Most importantly, none of that would have gotten done without Brain Trust. Brain Trust reached out after the Bmore Boys video dropped and sent me some beats. We’ve been working together ever since. At the time, he was engineering at Bossman’s studio and eventually transitioned to having a setup where he lived. He’s the only person I trust with my vocals, and the music we’ve made is the perfect balance to the music Legin, and I make. He’s produced about 50% of my music catalog, the biggest record being “White Henny Flow.” I say that too brings things current we released our first album, SOLIDIFIED, where he produced the entire album. We were able to contributions from Griselda records own Boldy James as well as BSF member Elcamino and Baltimore artist Jay Wyse. It would be one of the best albums I’ve made, if not the best, and the reception indicated that. And to bring things full circle, I’ve just completed LIVING LEGEND, which is entirely produced by Legin and will be out this fall.

Alright, so let’s dig a little deeper into the story – has it been an easy path overall, and if not, what were the challenges you’ve had to overcome?
I’ve been blessed to have some really dope creatives around me, from Legin to Brain Trust to Toni. On the visual side, I’ve always managed to stay inspired with accolades and notoriety and try to get the art its proper exposure. It has been a rocky road but taking a truly independent journey that’s to be expected. I’ve witnessed the game change from 2008 to now, so Radio used to be an obstacle, but now streaming and playlist have taken over, so just adapting to the times has made things easier, but it’s still a grind.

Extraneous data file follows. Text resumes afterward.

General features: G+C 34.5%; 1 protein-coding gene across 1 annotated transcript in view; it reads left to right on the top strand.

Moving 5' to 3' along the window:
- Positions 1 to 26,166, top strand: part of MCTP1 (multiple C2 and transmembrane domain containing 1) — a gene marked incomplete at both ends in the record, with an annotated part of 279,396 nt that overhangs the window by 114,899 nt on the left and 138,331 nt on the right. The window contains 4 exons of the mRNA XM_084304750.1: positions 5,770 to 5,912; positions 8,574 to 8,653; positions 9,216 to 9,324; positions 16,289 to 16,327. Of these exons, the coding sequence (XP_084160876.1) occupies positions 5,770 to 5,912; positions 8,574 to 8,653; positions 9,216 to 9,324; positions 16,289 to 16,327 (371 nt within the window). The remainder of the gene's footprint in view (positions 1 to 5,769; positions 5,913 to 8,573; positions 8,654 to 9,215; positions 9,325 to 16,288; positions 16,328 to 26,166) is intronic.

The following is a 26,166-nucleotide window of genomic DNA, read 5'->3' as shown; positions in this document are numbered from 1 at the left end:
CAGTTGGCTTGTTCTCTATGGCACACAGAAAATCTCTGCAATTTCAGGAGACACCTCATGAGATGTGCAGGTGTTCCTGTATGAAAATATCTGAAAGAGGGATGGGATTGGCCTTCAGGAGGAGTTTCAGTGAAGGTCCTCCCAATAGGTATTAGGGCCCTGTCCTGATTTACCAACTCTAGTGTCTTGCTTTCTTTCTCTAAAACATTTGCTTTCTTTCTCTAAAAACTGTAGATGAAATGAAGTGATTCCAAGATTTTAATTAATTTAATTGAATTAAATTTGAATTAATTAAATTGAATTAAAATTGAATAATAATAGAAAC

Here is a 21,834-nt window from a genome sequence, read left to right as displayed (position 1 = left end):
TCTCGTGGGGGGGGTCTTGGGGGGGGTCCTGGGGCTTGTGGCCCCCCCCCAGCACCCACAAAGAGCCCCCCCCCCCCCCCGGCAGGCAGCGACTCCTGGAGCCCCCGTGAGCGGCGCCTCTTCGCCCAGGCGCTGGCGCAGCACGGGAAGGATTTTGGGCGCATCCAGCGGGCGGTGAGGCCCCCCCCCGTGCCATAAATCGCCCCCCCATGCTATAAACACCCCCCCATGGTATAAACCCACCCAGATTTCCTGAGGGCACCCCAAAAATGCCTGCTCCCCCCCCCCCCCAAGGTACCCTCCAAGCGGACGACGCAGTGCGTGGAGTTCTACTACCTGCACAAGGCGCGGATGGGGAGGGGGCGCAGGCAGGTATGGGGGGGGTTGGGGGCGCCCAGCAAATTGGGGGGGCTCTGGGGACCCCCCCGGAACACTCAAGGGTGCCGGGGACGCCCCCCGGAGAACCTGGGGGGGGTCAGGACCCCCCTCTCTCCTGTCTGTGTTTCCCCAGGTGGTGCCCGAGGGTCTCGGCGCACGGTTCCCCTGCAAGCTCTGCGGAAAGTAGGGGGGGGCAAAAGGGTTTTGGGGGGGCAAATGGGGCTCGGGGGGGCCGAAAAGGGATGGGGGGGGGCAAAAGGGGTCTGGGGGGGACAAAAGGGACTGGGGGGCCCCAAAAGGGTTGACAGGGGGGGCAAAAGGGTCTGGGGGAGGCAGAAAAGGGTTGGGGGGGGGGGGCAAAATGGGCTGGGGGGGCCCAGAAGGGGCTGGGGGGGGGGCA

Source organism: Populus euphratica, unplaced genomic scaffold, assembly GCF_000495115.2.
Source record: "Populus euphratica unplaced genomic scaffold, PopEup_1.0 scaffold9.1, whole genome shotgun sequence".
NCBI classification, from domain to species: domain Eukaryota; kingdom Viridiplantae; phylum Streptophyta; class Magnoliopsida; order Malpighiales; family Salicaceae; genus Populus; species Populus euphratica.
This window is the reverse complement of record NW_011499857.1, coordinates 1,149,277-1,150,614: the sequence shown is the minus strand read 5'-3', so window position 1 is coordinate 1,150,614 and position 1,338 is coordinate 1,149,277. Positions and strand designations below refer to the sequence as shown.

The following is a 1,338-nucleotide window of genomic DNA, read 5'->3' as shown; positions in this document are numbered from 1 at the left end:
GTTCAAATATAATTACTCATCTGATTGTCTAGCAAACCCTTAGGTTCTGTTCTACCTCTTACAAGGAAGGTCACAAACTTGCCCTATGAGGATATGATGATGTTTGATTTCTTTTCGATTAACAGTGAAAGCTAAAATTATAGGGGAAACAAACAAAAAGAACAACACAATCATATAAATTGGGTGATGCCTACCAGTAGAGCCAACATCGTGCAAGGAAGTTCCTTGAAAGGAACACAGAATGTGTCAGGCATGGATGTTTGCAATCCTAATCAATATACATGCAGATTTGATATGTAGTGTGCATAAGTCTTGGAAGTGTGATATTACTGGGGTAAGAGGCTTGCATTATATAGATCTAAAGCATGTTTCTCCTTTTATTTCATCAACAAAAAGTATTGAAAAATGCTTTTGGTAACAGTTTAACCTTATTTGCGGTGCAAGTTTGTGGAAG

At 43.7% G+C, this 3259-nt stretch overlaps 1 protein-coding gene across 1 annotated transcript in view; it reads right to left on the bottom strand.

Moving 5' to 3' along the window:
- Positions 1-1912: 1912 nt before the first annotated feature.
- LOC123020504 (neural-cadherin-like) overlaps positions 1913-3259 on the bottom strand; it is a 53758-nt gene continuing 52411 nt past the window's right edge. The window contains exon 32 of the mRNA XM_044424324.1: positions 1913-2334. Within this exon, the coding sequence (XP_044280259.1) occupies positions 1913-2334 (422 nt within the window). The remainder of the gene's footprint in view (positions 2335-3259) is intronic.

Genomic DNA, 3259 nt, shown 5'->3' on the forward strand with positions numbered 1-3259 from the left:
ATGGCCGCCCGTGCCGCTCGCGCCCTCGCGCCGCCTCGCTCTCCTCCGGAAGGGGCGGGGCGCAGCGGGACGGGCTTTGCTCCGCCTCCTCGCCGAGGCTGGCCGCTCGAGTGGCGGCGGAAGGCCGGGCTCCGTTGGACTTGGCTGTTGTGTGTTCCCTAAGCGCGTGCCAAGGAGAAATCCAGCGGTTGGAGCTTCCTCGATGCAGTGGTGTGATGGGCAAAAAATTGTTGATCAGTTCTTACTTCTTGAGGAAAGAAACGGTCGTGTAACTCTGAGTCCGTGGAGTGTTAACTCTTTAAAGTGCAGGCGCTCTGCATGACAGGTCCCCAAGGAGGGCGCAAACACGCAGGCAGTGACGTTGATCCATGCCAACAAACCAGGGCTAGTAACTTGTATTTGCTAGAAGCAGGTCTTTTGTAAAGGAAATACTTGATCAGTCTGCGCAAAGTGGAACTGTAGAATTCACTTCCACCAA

Can you tell our readers more about what you do and what you think sets you apart from others?
I’m an artist that expresses himself in the form of hip hop. I’m known for my album The Education of Ellis, My song “Misled’ featuring Styles P., my freestyles on Sway in the Morning, and other Shade45 shows. I’m most proud of the latest/next piece of art I’m creating. What sets me apart is I create colors never before seen.

What does success mean to you?
To me, success is living in your truth without fear, waking up and doing what you love for a living—being proud of the person you see in the mirror.

Pricing:

  • BMC Black T-shirt $40.00
  • Black Gods Champion Hoodie $90.00
  • SOLIDIFIED T-shirt $58.00
  • Back 2 God T-shirt $55.00
  • BMC Black Hoodie $90.00